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The latest news on Art from Business Insider

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    Pablo Picasso

    A Los Angeles jury on Friday found that Jack Kavanaugh, father of Relativity Media CEO Ryan Kavanaugh, defrauded his former friend Victor Sands in the sale of a phony Picasso. It awarded Sands close to $3.5 million in damages.

    Jack Kavanaugh was ordered to pay Sands $250,000 in punitive damages, and the jury awarded Sands an additional $3.2 million in compensatory damages.

    Sands filed suit against the elder Kavanaugh in December of 2010, claiming that Kavanaugh had persuaded Sands to invest more than $6 million “in a series of dubious ventures from which Kavanaugh stood to personally benefit.”

    The most significant of these cases – and the sexiest – involved an work of art purported to be by Pablo Picasso. Sands, who paid $2 million for the forged piece, accused Kavanaugh of receiving $800,000 from Los Angeles gallery owner Tatiana Khan for arranging the deal. Sands also accused Kavanaugh's wife, Leslie, another defendant in the case, with being complicit in the deception.

    In 2010, Khan agreed to plead guilty to federal fraud charges. As part of her plea deal, she    agreed to pay restitution for the cost of the fake Picasso.

    "We're very grateful that the jury saw the actions of Jack and Leslie Kavanaugh for what they were, which was a successful attempt to defraud my client," —Taylor told TheWrap.

    Kavanaugh’s lawyer Eric George believes that $2.2 million of that $3.2 million has already been accounted for through the payments made by Khan.

    “We've always maintained -- as the FBI concluded -- that no one bears responsibility other than the woman who was convicted by the U.S. Attorney for commissioning the forgery,” George said in a statement. “In any event, the jury's special verdict confirms the plaintiff suffered no damages, other than legal fees and costs he neither pleaded nor is legally entitled to recover."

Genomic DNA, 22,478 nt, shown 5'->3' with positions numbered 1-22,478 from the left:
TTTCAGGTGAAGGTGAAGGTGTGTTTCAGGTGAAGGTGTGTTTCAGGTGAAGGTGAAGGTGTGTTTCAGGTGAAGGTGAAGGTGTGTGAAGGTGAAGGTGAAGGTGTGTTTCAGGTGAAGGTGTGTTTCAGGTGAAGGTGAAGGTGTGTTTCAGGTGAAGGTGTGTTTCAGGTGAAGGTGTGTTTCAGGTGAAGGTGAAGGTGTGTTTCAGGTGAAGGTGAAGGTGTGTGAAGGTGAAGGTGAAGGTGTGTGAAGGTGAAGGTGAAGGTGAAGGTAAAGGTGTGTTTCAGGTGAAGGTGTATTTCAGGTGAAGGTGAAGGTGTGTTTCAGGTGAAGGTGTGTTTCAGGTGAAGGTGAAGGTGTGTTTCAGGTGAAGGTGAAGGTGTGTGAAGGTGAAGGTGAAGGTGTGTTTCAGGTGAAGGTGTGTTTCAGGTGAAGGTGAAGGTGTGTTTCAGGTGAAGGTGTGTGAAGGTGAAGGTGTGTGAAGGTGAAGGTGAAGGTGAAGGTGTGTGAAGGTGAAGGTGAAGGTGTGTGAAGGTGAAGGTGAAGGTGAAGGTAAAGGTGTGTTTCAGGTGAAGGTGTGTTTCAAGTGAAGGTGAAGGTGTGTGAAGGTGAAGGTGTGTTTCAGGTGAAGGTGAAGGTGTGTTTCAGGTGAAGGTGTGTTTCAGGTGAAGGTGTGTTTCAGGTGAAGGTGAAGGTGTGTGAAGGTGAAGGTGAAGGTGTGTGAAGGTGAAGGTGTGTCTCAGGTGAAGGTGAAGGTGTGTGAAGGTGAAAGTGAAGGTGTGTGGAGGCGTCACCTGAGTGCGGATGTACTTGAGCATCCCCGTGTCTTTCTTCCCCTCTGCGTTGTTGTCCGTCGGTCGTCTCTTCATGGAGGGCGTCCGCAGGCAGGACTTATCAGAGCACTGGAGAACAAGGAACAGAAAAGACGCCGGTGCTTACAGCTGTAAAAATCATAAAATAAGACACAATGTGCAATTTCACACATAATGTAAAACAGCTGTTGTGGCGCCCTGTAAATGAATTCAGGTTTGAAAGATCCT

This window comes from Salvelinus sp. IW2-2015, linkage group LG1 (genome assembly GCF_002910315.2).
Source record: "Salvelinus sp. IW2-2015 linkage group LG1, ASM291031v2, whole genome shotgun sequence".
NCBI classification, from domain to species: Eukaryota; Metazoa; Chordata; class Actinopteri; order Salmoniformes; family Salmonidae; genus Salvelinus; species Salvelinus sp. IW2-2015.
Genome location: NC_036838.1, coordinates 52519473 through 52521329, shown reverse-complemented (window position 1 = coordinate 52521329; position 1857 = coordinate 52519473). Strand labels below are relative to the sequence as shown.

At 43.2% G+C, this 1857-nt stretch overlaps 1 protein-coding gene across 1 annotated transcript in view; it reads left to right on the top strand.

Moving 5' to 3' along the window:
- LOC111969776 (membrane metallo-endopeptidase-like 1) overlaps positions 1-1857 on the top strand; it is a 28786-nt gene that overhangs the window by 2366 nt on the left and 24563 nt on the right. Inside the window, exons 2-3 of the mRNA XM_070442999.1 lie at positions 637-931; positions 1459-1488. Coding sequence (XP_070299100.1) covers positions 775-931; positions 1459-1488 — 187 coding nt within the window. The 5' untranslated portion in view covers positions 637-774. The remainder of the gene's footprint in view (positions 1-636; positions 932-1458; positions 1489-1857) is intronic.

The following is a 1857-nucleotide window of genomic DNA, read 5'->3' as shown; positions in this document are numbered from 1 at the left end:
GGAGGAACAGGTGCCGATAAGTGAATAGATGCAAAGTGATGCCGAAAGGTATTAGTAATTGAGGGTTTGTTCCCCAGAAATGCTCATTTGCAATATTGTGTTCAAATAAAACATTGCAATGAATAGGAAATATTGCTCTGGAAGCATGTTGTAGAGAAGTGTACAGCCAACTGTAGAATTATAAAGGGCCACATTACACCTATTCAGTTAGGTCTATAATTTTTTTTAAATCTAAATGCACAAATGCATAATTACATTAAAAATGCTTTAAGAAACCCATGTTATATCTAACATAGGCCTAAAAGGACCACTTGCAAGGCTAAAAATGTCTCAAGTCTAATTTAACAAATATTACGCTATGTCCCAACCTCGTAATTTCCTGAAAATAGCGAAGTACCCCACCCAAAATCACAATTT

Sands’ lawyer Matthew Taylor objected to that characterization, believing that his client was entitled to the full amount.

    "We're very grateful that the jury saw the actions of Jack and Leslie Kavanaugh for what they were, which was a successful attempt to defraud my client," Taylor told TheWrap.

    When the verdict was delivered, the jury was asked, "Do you find by clear and convincing evidence that Jack Kavanaugh engaged in conduct that is malicious, oppressive or fraudulent?"

    The jury replied yes, also finding Kavanaugh guilty of “breach of fiduciary duty,” “intentional misrepresentation,” “negligent misrepresentation” and “concealment,” among other charges.

    Still, George argued that because other claims had been dismissed, his client would be entitled to recoup attorney fees.

    "We're gratified we prevailed on the majority of the claims and they were dismissed. As we are entitled to do, we will proceed in the next phase of trial to recover all our attorney's fees related to those dismissed claims.”

    Taylor rejected that as well, saying there was “no reasonable basis” for such a conclusion.

    ALSO SEE: 20 Famous People Who Hold Law Degrees >
    Picasso isn't one; however, another famous artist does.

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    baby billboards

    Artist Dietrich Wegner covered the entire bodies of babies in tattoos to create these strange images. 

    Don't worry, that's not real ink. It's all Photoshopped on.

    The series of photographs is called "Cumulous Brand," and the logos featured range from Lego and PBS to Hoegaarden and Coca-Cola.

    "The tattoos are selected through an interview process with an adult prominent in the child’s life, usually the parents," says Wegner, according to Inhabitots. "Each work is a portrait through the logos of the products used, the activities participated in and organizations belonged to throughout this adult’s life.”